5 Questions with Cliff Guren, Founder, Syntopical

Cliff Guren, dbw, digital book world, big data, machine learningCliff Guren is the founder of Syntopical, a consulting company that provides strategic planning and business development support to publishers and technology companies developing content-driven products and services. He’s also held senior management positions at industry-leading companies such as Apple, Asymetrix, Quebecor, Microsoft, Skiff (a Hearst-funded start-up) and Bluefire Productions.

Cliff is a recognized industry leader known for his passion for developing and launching new publishing-related technologies, and he’s also a speaker at DBW 2017, where he’ll discuss the roles big data and machine learning are playing in publishing.

We spoke to Cliff to learn more about his session at DBW, as well as why big data and machine learning are becoming such critical parts of the publishing landscape.

What is the future of machine learning in book publishing? Is it currently a practical investment for publishers?

Machine learning is already being used in publishing. At the simplest level, every time you see and respond to the squiggly line below a misspelled word or awkward phrase, you’re interacting with a machine-learning-driven system. That system incorporates a dictionary, a thesaurus and a set of style guidelines. In all likelihood, that content was licensed from a publisher.

Every time you see an online book recommendation, it’s highly likely that you’re interacting with a machine-learning-driven system. Those recommendations are based on metadata that came from a publisher, and perhaps a machine-learning-driven analysis of the text itself. Machine learning is being woven into the fabric of both commonly used and highly specialized services all around us. Book publishing is already part of the quilt.

There are many other machine-learning-driven tools and platforms that are available today that publishers can use to enhance their businesses. For example, Bibblio has an interesting set enrichment and discovery tools that are being used by publishers such as Oxford University Press and National Geographic.

What about big data?

Big data is not inherently useful or valuable. Its utility and value depend on how it’s organized, managed and used. Many of the current applications of big data are related to distribution and retail, including inventory management, recommendations and pricing. But there are interesting, and perhaps more socially significant, applications in other related areas, including education and scientific research.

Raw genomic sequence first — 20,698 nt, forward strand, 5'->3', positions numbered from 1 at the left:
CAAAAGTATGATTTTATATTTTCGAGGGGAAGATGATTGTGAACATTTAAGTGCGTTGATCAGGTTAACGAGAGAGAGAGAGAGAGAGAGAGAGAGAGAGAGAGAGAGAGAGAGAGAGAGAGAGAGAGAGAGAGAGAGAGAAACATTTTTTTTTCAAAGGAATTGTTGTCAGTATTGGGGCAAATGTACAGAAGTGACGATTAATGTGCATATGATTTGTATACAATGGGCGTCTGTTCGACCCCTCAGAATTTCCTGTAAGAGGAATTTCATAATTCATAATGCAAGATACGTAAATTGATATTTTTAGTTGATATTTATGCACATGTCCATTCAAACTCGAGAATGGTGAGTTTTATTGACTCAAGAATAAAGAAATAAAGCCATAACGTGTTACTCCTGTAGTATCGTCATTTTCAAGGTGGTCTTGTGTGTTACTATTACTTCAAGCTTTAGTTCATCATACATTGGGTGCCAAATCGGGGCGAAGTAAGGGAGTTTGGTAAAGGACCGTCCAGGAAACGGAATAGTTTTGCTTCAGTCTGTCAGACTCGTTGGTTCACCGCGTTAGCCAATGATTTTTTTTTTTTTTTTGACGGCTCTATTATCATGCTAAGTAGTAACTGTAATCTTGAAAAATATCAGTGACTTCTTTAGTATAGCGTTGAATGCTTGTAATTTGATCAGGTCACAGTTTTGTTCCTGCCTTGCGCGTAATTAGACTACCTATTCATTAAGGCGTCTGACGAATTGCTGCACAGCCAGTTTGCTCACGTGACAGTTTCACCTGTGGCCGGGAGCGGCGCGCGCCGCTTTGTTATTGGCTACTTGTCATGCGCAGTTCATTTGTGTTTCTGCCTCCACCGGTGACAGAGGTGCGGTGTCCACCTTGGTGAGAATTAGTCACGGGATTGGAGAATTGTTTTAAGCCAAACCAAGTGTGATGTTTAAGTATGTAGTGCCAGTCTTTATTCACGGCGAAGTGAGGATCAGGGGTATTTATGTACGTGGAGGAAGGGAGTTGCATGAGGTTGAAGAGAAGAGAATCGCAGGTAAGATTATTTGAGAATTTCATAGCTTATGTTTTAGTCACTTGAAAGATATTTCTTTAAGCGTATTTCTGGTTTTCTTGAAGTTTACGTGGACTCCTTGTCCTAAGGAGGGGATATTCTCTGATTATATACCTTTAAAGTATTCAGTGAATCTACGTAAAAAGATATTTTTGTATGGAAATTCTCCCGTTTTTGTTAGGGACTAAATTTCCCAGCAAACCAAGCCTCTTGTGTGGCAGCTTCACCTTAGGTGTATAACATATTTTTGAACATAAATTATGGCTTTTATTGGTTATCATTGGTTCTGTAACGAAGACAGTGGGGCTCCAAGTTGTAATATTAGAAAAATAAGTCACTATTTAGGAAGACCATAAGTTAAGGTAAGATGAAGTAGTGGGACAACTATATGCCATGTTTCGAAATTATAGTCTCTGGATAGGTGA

Both of these domains will be beneficiaries of big data and machine learning. Why? Because together, big data and machine learning enable us to see patterns that span horizons that had not been visible before.

For example, it’s one thing to understand how a few hundred or a thousand students have used a textbook or online module to learn a new scientific principle, but when you can see how tens of thousands or even hundreds of thousands of students have worked with the content, responded to assessment questions, and then advanced to mastery of the subject, you’re likely to have a new perspective on how to best teach that subject that isn’t revealed in smaller sample sizes.

Will publishers be able to get by without making these technological investments?

They will be able to get by, but it’s unlikely that they will thrive. For some, investing in big data and machine learning will mean making a financial investment. They will choose to build, buy or partner to develop machine-learning-driven systems that amplify the value of their content.

For example, it’s easy to imagine a number of ways that a customized machine-learning-driven system could benefit a large medical or legal publisher. For others, it will mean an investment of time and intellect—understanding what the technologies are, how they are changing discovery, marketing and retailing, and figuring out how to leverage those changes to improve the performance of their books.

Your DBW 2017 session is titled “Big Data, Machine Learning and Chatbots: Current Applications for Publishers.” Can you give us a preview of what you’ll be discussing?

Big data, machine learning and chatbots are high on the list of this year’s most talked about new technologies, but these innovations are not particularly easy to understand. So first, I’m going to walk through the basic, underlying technologies and concepts that drive big data, machine learning and chatbots. Then, we will take a look at how these technologies are being used in publishing-related applications. I hope that the attendees of this session will leave confident in their understanding of these important new technologies, and with a few ideas for how they can be leveraged in their business.

What are you most looking forward to at DBW 2017, and why did you want to be involved?

While I always learn something new at DBW, the thing I look forward to most is checking in with longtime friends and acquaintances, and making new friends. Publishing is a fascinating business filled with smart, articulate, kind and friendly people. It’s always a pleasure to spend time in company of the people in our community.

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One thought on “5 Questions with Cliff Guren, Founder, Syntopical

  1. Glenn McCreedy

    Since you published “Loving the Alien: Machine Learning and Publishing,” back in July, what changes have you seen in the publishing industry’s acceptance and adoption of machine learning systems?



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